Adding to the problem is outmigration of young men, leaving fields fallow. And as soon as the man of the house migrates to India, Malaysia or the Gulf, his wife and children move to the towns. There, they buy food from the money he sends home, and pay for the children’s education. Their farms up in the mountains are abandoned, and goes back to being jungle.
Ten mountain districts like Taplejung, Panchthar, Palpa and Parbat have witnessed negative population growth in the last decade. Some of them have lost up to a third of their population. Twenty-seven of Nepal’s mountain districts showed a decline in total population between 2001 and 2011. Demographers say the hills and mountains will be nearly emptied by 2050, if this trend persists.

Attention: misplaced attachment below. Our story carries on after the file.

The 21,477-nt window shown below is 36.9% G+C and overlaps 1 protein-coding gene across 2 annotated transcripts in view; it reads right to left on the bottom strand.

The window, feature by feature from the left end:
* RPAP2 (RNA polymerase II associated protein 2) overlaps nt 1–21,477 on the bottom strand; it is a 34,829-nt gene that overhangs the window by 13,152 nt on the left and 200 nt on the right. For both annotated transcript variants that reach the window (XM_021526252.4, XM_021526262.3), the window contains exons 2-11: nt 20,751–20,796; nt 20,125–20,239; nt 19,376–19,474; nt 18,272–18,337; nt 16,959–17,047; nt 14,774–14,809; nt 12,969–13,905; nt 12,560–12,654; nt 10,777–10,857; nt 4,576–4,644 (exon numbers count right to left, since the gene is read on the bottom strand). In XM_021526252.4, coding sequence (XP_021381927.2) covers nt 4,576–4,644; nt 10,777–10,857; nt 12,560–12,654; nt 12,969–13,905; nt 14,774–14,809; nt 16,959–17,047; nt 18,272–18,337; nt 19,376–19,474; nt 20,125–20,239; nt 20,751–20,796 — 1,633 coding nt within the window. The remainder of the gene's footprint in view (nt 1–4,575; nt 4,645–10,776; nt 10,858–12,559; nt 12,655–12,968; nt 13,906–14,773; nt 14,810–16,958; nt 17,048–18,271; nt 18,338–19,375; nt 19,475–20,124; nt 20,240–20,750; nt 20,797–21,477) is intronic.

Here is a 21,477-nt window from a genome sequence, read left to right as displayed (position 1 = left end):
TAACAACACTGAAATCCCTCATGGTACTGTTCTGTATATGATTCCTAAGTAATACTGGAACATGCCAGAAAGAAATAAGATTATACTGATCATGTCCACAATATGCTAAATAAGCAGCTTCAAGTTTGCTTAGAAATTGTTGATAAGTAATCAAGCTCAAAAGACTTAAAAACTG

In contrast, Tarai districts like Jhapa, Morang, Sunsari and Rupandehi have seen population growth higher than the national average because of people moving down from the mountains.
In 2001, more than 156,000 hectares of terrace farms in the mountains were under paddy cultivation. Last year the area was down to 137,000 hectares. Areas under other crops like wheat and barley are also shrinking.
Agriculture expert Shankar Sapkota summarises the crisis in simple terms: “Migration has become an easy means of livelihood, but its impact on our agriculture economy is huge.”
(With inputs from Prakash Singh in Bajura)